A Muscogee County Superior Court jury deliberated for about an hour and a half Friday before finding Lonnie Jacob Ragan guilty in the murder of his sister-in-law Holly Hearn.
Ragan faces the possibility of life in prison without parole when Judge Gil McBride sentences him next week.
Assistant District Attorney Jennifer Cooley stood in front of Ragan during her closing argument and began to scream as she picked apart Ragan's defense in the 2011 shotgun slaying of Hearn.
The jury responded, convicting him of two counts of murder, three counts of aggravated assault, possession of a firearm in the commission of a felony and possession of a firearm by a convicted felon. He faces the potential of 20 years on each of the aggravated assault convictions.
The jury found Ragan not guilty on four explosive charges, one aggravated assault charge, one criminal attempt to commit a felony and one possession of a firearm in the commission of a felony.
Part of Ragan's defense was that he acted in self defense as Holly Hearn came out of her Billings Court home with a pistol. The jury did not buy it.
"To the defense's self-defense claim, there is only one response," Cooley said, her voice rising and cracking. "As you kidding me? Are you kidding me? Are you kidding me?"
Ragan, who has a history of mental illness and a prior conviction for a stabbing, just sat with his attorney Bill Mason. Ragan is facing 14 counts in connection with Hearn's death and the possibility of life in prison if he is convicted by the six-man, six-woman Muscogee County Superior Court jury. The counts range from murder to explosive charges. Ragan also shot Ryan Hearn, Holly's husband, in the back during the altercation.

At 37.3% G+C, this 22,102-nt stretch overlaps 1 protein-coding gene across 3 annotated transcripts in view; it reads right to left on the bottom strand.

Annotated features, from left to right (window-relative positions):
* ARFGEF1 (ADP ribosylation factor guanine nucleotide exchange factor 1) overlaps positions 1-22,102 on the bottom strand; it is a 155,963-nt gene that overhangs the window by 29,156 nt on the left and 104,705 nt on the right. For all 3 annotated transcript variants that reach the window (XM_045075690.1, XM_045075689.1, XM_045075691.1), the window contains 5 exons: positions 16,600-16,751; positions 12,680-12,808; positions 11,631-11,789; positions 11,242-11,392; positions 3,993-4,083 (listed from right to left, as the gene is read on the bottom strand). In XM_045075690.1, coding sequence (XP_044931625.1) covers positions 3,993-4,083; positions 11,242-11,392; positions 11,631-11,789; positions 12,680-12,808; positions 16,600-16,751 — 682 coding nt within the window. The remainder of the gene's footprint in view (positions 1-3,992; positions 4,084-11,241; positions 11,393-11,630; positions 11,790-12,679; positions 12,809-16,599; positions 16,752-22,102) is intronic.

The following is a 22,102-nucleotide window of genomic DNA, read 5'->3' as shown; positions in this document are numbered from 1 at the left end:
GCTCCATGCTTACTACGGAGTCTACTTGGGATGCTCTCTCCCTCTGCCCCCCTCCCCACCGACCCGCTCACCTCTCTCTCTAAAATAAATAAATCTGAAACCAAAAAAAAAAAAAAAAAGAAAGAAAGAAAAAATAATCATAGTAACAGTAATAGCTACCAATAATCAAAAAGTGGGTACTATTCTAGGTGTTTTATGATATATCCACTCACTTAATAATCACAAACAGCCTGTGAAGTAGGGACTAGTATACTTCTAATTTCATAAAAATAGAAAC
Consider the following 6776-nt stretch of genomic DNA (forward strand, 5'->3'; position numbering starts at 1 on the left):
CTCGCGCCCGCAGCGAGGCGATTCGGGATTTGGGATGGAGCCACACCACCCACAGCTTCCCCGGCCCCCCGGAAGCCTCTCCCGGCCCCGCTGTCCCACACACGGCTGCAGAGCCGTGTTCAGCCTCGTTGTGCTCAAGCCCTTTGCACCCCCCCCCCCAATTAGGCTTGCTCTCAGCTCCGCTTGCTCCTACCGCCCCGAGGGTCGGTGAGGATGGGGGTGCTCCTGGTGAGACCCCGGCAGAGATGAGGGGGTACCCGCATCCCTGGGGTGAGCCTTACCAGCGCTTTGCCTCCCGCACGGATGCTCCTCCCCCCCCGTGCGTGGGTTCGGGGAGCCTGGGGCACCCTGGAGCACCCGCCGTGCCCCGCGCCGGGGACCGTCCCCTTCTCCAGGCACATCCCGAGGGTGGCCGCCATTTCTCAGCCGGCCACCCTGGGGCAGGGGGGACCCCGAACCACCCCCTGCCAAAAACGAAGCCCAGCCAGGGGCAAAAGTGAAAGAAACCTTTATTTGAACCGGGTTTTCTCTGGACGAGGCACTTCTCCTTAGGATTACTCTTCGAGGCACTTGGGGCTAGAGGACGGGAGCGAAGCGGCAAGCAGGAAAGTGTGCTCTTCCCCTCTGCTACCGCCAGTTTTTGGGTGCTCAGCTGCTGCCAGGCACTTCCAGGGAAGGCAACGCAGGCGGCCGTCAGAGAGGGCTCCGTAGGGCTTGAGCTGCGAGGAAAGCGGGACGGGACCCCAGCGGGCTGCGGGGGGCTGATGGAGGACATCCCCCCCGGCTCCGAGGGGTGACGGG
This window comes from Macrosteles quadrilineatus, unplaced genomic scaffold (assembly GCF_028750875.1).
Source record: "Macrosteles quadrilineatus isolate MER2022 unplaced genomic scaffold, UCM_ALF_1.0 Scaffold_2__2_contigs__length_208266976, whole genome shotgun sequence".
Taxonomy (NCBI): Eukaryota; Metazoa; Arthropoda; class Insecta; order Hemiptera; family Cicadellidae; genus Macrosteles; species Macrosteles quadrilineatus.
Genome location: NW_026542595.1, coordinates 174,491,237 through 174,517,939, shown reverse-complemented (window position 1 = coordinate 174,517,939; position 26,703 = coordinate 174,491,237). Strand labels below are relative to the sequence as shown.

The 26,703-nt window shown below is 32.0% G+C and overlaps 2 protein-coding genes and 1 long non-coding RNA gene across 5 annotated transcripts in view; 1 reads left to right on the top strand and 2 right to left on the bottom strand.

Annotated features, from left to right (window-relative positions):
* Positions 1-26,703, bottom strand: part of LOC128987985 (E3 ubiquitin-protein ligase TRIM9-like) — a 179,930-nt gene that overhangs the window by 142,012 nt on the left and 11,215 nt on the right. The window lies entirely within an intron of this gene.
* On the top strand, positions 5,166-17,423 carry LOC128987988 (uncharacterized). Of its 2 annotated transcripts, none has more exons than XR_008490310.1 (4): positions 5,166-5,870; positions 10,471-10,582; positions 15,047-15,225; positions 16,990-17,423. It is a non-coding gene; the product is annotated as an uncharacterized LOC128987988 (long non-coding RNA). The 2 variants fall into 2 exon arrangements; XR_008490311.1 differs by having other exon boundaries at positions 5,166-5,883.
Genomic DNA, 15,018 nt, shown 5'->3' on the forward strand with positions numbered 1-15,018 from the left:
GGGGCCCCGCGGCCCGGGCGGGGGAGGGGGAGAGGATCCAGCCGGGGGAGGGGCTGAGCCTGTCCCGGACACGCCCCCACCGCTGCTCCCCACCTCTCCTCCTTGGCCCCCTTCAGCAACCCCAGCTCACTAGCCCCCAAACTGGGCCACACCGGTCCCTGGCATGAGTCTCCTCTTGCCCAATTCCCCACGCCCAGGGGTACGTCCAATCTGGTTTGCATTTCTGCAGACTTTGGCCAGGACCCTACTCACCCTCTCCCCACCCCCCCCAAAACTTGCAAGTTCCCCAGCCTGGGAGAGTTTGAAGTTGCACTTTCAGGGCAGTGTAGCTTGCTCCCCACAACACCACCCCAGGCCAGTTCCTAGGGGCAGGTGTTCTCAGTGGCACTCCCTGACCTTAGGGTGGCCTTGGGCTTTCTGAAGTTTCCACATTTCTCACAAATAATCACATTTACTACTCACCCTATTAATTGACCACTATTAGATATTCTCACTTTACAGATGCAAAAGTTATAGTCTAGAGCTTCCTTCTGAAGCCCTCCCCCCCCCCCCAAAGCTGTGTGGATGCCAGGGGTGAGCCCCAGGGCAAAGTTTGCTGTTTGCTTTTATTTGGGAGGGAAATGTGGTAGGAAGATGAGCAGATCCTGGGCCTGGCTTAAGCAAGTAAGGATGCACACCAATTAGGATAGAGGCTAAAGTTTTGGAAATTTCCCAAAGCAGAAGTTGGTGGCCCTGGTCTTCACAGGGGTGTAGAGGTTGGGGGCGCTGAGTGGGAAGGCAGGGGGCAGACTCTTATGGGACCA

Cooley, her voice breaking as she closed the argument, asked the six-man, win-woman Superior Court jury to bring back a sweeping guilty verdict.
"Convict on all charges," Cooley screamed before she sat down.
The jury began deliberations at 3:25 p.m.
As demonstrative as Colley was, Mason took a much different approach in his final argument. He was low-key and calculating as he built a defense in a case where he conceded many of the facts the state put into evidence.
At one point, Mason picked up the shotgun used to kill Holly Hearn and told the jury: "It wasn't until gun met pistol. That is what this case is about."
The dispute started with Brad Acker, who called Holly Hearn his best friend. Acker and Ragan had an altercation at the Shell Station on Warm Springs Road, a short distance from the house.
In testimony, Ragan was in a child custody dispute with his then wife when he went to the Hearn home on Aug. 26, 2011. He had a short shotgun and was wearing a harness device that the state claims contained a bomb.
Mason, speaking to the jury in his closing argument, called it a tragedy.
"Just a tragedy," Mason said, "but the law does not support a conviction."
He then pointed to Holly Hearn's decision to go in the house with Ragan in the front yard and come back with a gun.
"Unfortunately she created a situation that caused her death," Mason said.
The prosecutor wasn't buying it as she pointed out that Ryan Hearn was shot in the back and their son covered his body and begged Ragan not to shoot his father.
"There are children in that home," Cooley said. "Are you kidding me? Are you kidding me?. A mother went to get gun to protect her child. Are you kidding me? Are you kidding me?"
Near the conclusion of her argument, Cooley said "Are you kidding me?" more than a dozen times.
Mason did concede one of the 14 charges in his close. He told the jury to convict Ragan on that charge because he is a felon and he had a gun.
Mason argued that the four explosive charges should not result in a guilty verdict. He claims there was no testimony that the three bombs Columbus Police detectives found in Harris County were never brought in to Muscogee County by Ragan.